Travelling responsibly is the tourists’ way of ensuring that they support sustainable tourism – tourism that accounts for and manages its economic, social and environmental impacts.

In simple terms it implies that travellers are willing to go the extra mile to protect people’s sources of livelihoods (including landscapes and wildlife), which is one of tourism’s biggest roles.

People travel to Kenya for one or more of these reasons: wildlife, culture and landscapes (including pristine beaches). Therefore, it is very important that these same reasons be protected through responsible travel.

Here are six ways you can help practice responsible travel in Kenya.

1. Bring Your Own Bottle

On 5th June 2020 Kenya banned the use of single use plastic bottles in protected areas, which include the parks and reserves visited by tourists. This came 3 years after the ban on plastic carrier bags was enforced effectively. Anyone visiting Kenya is required to follow these rules strictly.

Tour operators help ease any inconveniences that may befall their clients by branding refillable bottles. In cases where bottles are not provided for, tourists are encouraged to carry their own refillable water bottle.

Single-use plastic bottles are banned in Kenya’s protected areas.

2. Choose responsible tour operators

Responsible Travel is a concept that is catching on, especially with the realisation of the immense threat posed by tourism. Accommodation facilities and tour agents are putting together travel plans that have very minimal negative impact on the planet.

These efforts go towards protecting the natural environment, performing activities that sustain communities economically, and celebrating and preserving the same cultures that tourists come to experience. 

Travellers are encouraged to compliment these efforts by choosing operators who have put measures in place to support responsible travel. Visit Ecotourism Kenya’s website for details of which companies to pick from (both agents and accommodations). Ecotourism Kenya offers a voluntary certification to champion responsible tourism practices in Kenya.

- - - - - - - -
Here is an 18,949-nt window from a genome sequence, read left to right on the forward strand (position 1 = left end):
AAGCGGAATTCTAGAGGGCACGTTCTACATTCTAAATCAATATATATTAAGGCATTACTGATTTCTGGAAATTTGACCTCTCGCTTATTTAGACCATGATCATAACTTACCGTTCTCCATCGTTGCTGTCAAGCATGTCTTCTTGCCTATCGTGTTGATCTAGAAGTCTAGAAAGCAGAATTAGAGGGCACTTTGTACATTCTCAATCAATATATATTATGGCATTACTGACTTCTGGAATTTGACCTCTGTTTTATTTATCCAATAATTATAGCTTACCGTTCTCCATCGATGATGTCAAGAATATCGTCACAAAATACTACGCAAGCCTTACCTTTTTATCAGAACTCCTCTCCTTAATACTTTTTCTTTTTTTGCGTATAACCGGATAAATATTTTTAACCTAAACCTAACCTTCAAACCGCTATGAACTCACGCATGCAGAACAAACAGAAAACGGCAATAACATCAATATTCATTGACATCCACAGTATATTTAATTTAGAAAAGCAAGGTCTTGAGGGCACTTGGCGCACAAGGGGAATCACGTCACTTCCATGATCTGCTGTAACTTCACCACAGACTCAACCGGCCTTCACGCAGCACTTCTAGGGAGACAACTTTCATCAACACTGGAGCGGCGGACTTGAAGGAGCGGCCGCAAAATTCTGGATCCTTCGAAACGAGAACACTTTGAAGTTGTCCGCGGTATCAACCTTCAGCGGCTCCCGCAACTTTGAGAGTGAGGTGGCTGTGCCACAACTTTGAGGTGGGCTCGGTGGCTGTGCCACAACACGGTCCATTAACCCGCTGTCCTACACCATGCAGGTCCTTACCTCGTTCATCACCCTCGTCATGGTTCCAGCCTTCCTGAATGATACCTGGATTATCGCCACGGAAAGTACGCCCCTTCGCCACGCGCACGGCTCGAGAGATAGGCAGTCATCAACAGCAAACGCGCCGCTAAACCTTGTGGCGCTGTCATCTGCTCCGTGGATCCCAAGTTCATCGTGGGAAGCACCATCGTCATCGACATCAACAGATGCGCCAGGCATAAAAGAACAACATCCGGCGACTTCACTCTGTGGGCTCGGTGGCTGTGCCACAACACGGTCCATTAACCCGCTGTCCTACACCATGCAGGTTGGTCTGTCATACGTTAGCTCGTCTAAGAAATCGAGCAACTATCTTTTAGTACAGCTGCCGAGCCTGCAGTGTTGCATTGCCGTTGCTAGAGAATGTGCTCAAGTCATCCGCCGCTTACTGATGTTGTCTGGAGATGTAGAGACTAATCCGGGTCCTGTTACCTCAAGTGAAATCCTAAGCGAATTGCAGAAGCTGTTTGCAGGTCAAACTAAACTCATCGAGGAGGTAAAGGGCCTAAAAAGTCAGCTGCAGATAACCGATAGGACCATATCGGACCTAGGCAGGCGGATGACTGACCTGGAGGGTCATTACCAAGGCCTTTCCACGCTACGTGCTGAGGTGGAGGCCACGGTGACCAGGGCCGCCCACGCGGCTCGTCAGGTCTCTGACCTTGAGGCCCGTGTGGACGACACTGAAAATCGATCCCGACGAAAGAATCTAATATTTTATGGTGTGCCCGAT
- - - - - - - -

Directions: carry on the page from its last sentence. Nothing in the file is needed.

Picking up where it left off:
3. Observe park rules and laws of the land

It goes without saying: a house is kept in order by a set of rules and regulations. Similarly, drivers in Kenya keep left, and parks open and close at a particular time unless you have a local arrangement with the management. Feel free to caution your driver guide to keep to the designated routes while driving through parks. Keeping your distance from wild animals as well as decongesting a sighting is critical in ensuring the wildlife are not overwhelmed.

It is important to ensure your tour agent brings you up to speed on all the key rules to be followed. Visit useful sites that will enlighten you on all the local laws and entry restrictions you need to know about during your stay in Kenya.

These wildebeest seem to know the rules of the road…

4. Learn your magic words

Interpersonal skills are something every human being needs to survive on this planet of nearly 8 billion people.

Mastering these few Swahili words for your time in Kenya will take your stay to a different level.

You are welcome to learn more if you wish. However, the basic four are: pole (sorry), asante (thank you), karibu (welcome) and habari yako (how are you?) Tourists are allowed jambo (hello).

You’re sure to meet many warm, curious and friendly people while exploring Kenya.